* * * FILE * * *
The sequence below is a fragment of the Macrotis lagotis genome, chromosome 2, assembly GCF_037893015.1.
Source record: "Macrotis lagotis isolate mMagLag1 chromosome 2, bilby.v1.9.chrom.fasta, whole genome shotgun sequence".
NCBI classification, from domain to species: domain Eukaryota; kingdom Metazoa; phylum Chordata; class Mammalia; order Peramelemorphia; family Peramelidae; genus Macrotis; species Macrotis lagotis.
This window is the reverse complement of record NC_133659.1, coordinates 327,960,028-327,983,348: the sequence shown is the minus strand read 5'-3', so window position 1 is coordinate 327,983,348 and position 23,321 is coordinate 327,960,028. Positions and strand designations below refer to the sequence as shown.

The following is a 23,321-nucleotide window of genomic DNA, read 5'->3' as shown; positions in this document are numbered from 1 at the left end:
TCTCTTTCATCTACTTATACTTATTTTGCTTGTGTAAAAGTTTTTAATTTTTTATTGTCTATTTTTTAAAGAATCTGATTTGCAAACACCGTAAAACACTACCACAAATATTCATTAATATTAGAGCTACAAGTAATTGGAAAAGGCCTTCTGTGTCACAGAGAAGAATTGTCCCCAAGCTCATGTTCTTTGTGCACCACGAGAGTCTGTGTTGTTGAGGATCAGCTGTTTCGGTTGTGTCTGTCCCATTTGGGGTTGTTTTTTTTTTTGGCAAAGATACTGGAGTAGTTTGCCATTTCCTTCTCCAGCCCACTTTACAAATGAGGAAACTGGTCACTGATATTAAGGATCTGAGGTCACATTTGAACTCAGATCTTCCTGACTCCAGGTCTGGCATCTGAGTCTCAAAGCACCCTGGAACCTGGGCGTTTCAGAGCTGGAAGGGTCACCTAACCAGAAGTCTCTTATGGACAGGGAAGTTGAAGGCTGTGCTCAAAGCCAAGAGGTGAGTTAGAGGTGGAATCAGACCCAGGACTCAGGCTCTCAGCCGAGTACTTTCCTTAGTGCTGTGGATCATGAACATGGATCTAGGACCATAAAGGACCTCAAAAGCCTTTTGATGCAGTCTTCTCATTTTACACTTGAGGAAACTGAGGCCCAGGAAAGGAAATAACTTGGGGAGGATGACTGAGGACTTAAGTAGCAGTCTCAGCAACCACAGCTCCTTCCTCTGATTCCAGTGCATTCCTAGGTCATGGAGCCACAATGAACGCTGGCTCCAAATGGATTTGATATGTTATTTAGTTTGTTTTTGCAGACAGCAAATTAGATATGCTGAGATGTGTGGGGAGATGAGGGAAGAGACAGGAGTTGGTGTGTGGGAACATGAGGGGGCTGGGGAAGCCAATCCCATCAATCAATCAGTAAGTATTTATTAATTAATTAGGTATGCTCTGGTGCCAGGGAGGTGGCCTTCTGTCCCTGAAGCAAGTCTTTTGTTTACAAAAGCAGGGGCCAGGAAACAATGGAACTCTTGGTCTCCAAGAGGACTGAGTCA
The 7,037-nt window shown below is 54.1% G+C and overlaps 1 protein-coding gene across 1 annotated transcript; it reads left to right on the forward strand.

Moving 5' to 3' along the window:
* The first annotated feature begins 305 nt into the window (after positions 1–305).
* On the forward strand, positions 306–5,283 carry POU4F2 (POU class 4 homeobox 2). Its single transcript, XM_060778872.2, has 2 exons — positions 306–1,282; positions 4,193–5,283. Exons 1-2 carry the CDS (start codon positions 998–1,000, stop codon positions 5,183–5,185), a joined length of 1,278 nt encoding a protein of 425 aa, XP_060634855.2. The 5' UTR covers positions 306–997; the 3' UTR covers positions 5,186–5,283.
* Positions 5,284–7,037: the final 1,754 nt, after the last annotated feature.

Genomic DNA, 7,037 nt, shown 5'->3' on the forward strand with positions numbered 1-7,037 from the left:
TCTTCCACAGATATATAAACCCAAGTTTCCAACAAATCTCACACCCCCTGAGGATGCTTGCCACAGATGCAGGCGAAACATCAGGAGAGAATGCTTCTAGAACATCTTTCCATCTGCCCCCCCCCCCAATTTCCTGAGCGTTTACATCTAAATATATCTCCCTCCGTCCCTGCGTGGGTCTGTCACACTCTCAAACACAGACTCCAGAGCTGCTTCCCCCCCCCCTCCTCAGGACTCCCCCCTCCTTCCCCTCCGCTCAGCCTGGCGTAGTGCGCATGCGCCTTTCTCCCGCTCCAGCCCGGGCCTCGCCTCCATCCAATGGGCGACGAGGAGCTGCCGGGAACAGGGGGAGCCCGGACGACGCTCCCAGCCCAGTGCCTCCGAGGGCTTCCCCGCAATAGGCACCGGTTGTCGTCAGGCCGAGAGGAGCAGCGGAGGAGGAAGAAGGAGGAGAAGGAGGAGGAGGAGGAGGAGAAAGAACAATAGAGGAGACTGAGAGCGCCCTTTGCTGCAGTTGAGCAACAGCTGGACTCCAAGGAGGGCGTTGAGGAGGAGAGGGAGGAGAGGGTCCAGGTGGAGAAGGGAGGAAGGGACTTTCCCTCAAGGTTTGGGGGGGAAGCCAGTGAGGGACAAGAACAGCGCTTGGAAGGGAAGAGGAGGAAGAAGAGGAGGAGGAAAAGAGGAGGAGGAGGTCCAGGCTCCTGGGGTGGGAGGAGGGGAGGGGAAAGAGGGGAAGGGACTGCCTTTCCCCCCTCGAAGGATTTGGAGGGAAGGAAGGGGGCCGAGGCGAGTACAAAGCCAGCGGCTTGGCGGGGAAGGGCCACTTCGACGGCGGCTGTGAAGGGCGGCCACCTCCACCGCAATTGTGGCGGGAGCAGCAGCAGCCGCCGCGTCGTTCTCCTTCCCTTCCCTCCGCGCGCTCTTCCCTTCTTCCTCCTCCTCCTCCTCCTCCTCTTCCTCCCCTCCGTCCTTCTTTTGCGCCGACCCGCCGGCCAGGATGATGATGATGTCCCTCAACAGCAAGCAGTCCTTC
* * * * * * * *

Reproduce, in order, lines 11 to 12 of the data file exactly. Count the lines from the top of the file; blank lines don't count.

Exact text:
* Positions 5,284–7,037: the final 1,754 nt, after the last annotated feature.

Genomic DNA, 7,037 nt, shown 5'->3' on the forward strand with positions numbered 1-7,037 from the left: